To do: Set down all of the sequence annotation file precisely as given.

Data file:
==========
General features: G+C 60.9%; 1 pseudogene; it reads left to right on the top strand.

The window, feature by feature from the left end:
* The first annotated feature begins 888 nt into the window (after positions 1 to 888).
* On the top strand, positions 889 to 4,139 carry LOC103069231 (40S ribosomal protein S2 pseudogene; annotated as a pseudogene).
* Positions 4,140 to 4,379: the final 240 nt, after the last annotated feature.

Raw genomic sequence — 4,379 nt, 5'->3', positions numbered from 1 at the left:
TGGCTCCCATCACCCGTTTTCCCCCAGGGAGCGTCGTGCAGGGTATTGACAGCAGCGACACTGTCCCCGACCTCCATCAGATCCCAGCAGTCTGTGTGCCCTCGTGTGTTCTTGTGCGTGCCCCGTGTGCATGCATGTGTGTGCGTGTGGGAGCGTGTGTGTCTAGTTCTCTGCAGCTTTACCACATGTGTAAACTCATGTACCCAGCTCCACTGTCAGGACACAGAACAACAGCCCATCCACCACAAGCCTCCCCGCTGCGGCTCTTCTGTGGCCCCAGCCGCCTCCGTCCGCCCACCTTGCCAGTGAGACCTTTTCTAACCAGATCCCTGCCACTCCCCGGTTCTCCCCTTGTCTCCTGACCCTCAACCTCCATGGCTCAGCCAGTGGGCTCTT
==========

General features: G+C 60.9%; 1 pseudogene; it reads left to right on the top strand.

The window, feature by feature from the left end:
* The first annotated feature begins 888 nt into the window (after positions 1 to 888).
* On the top strand, positions 889 to 4,139 carry LOC103069231 (40S ribosomal protein S2 pseudogene; annotated as a pseudogene).
* Positions 4,140 to 4,379: the final 240 nt, after the last annotated feature.

Raw genomic sequence — 4,379 nt, 5'->3', positions numbered from 1 at the left:
TGGCTCCCATCACCCGTTTTCCCCCAGGGAGCGTCGTGCAGGGTATTGACAGCAGCGACACTGTCCCCGACCTCCATCAGATCCCAGCAGTCTGTGTGCCCTCGTGTGTTCTTGTGCGTGCCCCGTGTGCATGCATGTGTGTGCGTGTGGGAGCGTGTGTGTCTAGTTCTCTGCAGCTTTACCACATGTGTAAACTCATGTACCCAGCTCCACTGTCAGGACACAGAACAACAGCCCATCCACCACAAGCCTCCCCGCTGCGGCTCTTCTGTGGCCCCAGCCGCCTCCGTCCGCCCACCTTGCCAGTGAGACCTTTTCTAACCAGATCCCTGCCACTCCCCGGTTCTCCCCTTGTCTCCTGACCCTCAACCTCCATGGCTCAGCCAGTGGGCTCTT